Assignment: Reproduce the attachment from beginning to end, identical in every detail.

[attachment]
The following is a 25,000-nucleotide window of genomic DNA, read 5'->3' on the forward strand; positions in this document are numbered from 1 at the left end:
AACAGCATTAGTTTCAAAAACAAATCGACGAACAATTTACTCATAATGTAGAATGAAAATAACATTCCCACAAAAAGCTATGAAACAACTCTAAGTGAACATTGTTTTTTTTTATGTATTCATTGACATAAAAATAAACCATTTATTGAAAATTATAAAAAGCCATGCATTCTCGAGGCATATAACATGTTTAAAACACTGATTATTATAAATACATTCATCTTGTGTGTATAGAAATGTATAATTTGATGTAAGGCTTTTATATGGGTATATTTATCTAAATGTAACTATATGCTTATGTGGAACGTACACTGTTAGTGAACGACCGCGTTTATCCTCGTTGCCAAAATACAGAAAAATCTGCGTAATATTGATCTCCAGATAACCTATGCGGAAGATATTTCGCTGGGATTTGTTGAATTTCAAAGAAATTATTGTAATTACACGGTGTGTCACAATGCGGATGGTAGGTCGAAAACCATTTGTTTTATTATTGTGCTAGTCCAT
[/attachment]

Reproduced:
The following is a 25,000-nucleotide window of genomic DNA, read 5'->3' on the forward strand; positions in this document are numbered from 1 at the left end:
AACAGCATTAGTTTCAAAAACAAATCGACGAACAATTTACTCATAATGTAGAATGAAAATAACATTCCCACAAAAAGCTATGAAACAACTCTAAGTGAACATTGTTTTTTTTTATGTATTCATTGACATAAAAATAAACCATTTATTGAAAATTATAAAAAGCCATGCATTCTCGAGGCATATAACATGTTTAAAACACTGATTATTATAAATACATTCATCTTGTGTGTATAGAAATGTATAATTTGATGTAAGGCTTTTATATGGGTATATTTATCTAAATGTAACTATATGCTTATGTGGAACGTACACTGTTAGTGAACGACCGCGTTTATCCTCGTTGCCAAAATACAGAAAAATCTGCGTAATATTGATCTCCAGATAACCTATGCGGAAGATATTTCGCTGGGATTTGTTGAATTTCAAAGAAATTATTGTAATTACACGGTGTGTCACAATGCGGATGGTAGGTCGAAAACCATTTGTTTTATTATTGTGCTAGTCCAT